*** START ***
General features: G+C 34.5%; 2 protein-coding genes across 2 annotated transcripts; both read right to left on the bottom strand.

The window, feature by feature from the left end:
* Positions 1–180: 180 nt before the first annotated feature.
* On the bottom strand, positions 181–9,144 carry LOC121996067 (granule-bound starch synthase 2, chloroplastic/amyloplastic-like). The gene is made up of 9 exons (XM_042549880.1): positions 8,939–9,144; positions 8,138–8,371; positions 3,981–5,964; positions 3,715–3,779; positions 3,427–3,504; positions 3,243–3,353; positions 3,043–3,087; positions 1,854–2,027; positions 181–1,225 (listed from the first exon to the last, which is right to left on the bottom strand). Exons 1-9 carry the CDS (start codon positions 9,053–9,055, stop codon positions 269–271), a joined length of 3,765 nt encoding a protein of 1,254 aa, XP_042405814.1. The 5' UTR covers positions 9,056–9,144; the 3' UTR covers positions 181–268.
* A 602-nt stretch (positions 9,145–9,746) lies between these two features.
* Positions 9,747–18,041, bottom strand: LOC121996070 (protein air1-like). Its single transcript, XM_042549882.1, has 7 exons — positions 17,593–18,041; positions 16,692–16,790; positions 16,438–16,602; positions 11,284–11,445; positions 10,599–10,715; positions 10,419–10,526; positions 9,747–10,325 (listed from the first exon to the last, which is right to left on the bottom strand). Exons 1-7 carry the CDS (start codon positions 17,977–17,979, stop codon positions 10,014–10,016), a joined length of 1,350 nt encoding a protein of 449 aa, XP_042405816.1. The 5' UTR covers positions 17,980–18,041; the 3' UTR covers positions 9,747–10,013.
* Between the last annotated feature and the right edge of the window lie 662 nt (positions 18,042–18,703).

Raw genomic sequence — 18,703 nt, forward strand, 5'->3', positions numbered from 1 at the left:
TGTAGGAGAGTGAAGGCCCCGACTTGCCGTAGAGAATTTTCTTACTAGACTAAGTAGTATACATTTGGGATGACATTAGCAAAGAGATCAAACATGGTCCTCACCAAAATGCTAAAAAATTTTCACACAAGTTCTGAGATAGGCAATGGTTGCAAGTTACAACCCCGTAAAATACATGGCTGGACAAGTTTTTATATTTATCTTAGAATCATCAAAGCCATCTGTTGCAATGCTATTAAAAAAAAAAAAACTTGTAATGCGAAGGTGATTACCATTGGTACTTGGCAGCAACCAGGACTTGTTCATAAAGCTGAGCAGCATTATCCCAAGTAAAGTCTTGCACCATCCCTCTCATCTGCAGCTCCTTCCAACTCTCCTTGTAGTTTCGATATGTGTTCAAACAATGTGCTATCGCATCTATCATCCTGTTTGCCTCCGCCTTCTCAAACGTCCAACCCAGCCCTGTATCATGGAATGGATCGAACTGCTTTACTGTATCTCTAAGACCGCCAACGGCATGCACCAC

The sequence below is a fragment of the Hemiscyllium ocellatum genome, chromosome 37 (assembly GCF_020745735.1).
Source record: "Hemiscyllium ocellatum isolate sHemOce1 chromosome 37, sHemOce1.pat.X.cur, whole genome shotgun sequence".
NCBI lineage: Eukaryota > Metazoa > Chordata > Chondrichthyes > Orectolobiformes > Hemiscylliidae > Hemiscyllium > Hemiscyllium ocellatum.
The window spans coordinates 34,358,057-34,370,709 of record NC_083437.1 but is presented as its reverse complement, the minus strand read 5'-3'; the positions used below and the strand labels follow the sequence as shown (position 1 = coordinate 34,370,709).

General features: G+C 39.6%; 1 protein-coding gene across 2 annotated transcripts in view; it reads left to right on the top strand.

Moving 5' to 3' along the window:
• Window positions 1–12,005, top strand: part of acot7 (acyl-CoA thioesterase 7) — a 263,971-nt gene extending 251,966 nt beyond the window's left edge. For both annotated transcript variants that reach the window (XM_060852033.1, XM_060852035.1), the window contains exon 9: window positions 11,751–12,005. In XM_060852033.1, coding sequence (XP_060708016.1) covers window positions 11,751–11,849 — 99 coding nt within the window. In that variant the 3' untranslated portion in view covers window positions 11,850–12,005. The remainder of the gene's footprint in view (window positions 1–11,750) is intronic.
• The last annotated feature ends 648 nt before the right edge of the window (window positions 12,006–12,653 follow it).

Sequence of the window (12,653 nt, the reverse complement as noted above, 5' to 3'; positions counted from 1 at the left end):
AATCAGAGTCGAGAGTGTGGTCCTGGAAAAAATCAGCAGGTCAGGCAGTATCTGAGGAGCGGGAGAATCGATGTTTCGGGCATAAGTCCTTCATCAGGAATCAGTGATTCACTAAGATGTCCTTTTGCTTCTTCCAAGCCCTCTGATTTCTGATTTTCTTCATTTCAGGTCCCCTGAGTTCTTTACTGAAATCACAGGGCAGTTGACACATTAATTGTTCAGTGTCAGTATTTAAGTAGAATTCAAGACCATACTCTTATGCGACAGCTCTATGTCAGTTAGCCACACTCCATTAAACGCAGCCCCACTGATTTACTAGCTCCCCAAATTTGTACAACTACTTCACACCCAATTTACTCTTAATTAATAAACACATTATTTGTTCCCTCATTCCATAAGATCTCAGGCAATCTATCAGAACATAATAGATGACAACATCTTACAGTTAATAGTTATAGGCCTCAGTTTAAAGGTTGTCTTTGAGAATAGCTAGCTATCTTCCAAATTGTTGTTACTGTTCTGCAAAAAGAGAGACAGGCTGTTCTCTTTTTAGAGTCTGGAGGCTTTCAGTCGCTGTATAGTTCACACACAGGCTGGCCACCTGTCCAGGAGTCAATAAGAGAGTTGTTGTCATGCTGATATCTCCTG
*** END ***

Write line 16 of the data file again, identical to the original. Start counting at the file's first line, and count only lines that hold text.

• Window positions 1–12,005, top strand: part of acot7 (acyl-CoA thioesterase 7) — a 263,971-nt gene extending 251,966 nt beyond the window's left edge. For both annotated transcript variants that reach the window (XM_060852033.1, XM_060852035.1), the window contains exon 9: window positions 11,751–12,005. In XM_060852033.1, coding sequence (XP_060708016.1) covers window positions 11,751–11,849 — 99 coding nt within the window. In that variant the 3' untranslated portion in view covers window positions 11,850–12,005. The remainder of the gene's footprint in view (window positions 1–11,750) is intronic.